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  • Classifying Processes: An Essay in Applied Ontology.Barry Smith - 2012 - Ratio 25 (4):463-488.
    We begin by describing recent developments in the burgeoning discipline of applied ontology, focusing especially on the ways ontologies are providing a means for the consistent representation of scientific data. We then introduce Basic Formal Ontology (BFO), a top-level ontology that is serving as domain-neutral framework for the development of lower level ontologies in many specialist disciplines, above all in biology and medicine. BFO is a bicategorial ontology, embracing both three-dimensionalist (continuant) and four-dimensionalist (occurrent) perspectives within a single framework. We (...)
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  • Four Rules for Classifying Social Entities.Ludger Jansen - forthcoming - In Ruth Hagengruber (ed.), Philosophy’s Relevance for Information Science.
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  • Classificatory Theory in Data-Intensive Science: The Case of Open Biomedical Ontologies.Sabina Leonelli - 2012 - International Studies in the Philosophy of Science 26 (1):47 - 65.
    Knowledge-making practices in biology are being strongly affected by the availability of data on an unprecedented scale, the insistence on systemic approaches and growing reliance on bioinformatics and digital infrastructures. What role does theory play within data-intensive science, and what does that tell us about scientific theories in general? To answer these questions, I focus on Open Biomedical Ontologies, digital classification tools that have become crucial to sharing results across research contexts in the biological and biomedical sciences, and argue that (...)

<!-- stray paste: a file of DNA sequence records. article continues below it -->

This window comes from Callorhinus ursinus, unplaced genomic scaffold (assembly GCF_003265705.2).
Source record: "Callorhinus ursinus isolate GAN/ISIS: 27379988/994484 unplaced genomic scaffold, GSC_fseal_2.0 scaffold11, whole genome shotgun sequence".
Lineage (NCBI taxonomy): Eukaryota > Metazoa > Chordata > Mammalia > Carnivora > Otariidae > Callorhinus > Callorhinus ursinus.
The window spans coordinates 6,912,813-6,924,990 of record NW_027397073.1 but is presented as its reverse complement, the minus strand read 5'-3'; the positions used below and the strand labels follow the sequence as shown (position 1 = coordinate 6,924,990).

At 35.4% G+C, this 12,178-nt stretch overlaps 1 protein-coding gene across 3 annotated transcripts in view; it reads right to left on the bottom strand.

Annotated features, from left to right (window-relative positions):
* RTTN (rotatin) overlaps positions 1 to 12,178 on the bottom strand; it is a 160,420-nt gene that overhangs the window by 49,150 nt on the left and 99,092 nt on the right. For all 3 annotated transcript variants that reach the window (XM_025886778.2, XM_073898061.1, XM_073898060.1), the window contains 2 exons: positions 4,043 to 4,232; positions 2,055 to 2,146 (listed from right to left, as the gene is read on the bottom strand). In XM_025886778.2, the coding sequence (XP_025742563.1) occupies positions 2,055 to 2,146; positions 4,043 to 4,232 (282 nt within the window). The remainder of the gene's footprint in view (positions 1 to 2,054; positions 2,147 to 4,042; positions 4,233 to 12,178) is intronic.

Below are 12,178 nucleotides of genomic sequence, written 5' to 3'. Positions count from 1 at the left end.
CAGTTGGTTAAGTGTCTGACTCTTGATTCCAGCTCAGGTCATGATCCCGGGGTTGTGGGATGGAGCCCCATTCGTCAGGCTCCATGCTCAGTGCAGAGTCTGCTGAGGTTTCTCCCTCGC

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  • BioTop: An Upper Domain Ontology for the Life sciencesA Description of its Current Structure, Contents and Interfaces to OBO Ontologies.Elena Beisswanger, Stefan Schulz, Holger Stenzhorn & Udo Hahn - 2008 - Applied Ontology 3 (4):205-212.
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  • Meta-Relation and Ontology Closure in Conceptual Structure Theory.Philip H. P. Nguyen, Ken Kaneiwa, Dan R. Corbett & Minh-Quang Nguyen - 2009 - Artificial Intelligence and Law 17 (4):291-320.
    This paper presents an enhanced ontology formalization, combining previous work in Conceptual Structure Theory and Order-Sorted Logic. Most existing ontology formalisms place greater importance on concept types, but in this paper we focus on relation types, which are in essence predicates on concept types. We formalize the notion of ‘predicate of predicates’ as meta-relation type and introduce the new hierarchy of meta-relation types as part of the ontology definition. The new notion of closure of a relation or meta-relation type is (...)
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  • Foundations of an Ontology of Philosophy.Pierre Grenon & Barry Smith - 2011 - Synthese 182 (2):185-204.
    We describe an ontology of philosophy that is designed to aid navigation through philosophical literature, including literature in the form of encyclopedia articles and textbooks and in both printed and digital forms. The ontology is designed also to serve integration and structuring of data pertaining to the philosophical literature, and in the long term also to support reasoning about the provenance and contents of such literature, by providing a representation of the philosophical domain that is oriented around what philosophical literature (...)
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  • Open Biomedical Ontologies Applied to Prostate Cancer.James A. Overton, Cesare Romagnoli & Rethy Chhem - 2011 - Applied Ontology 6 (1):35-51.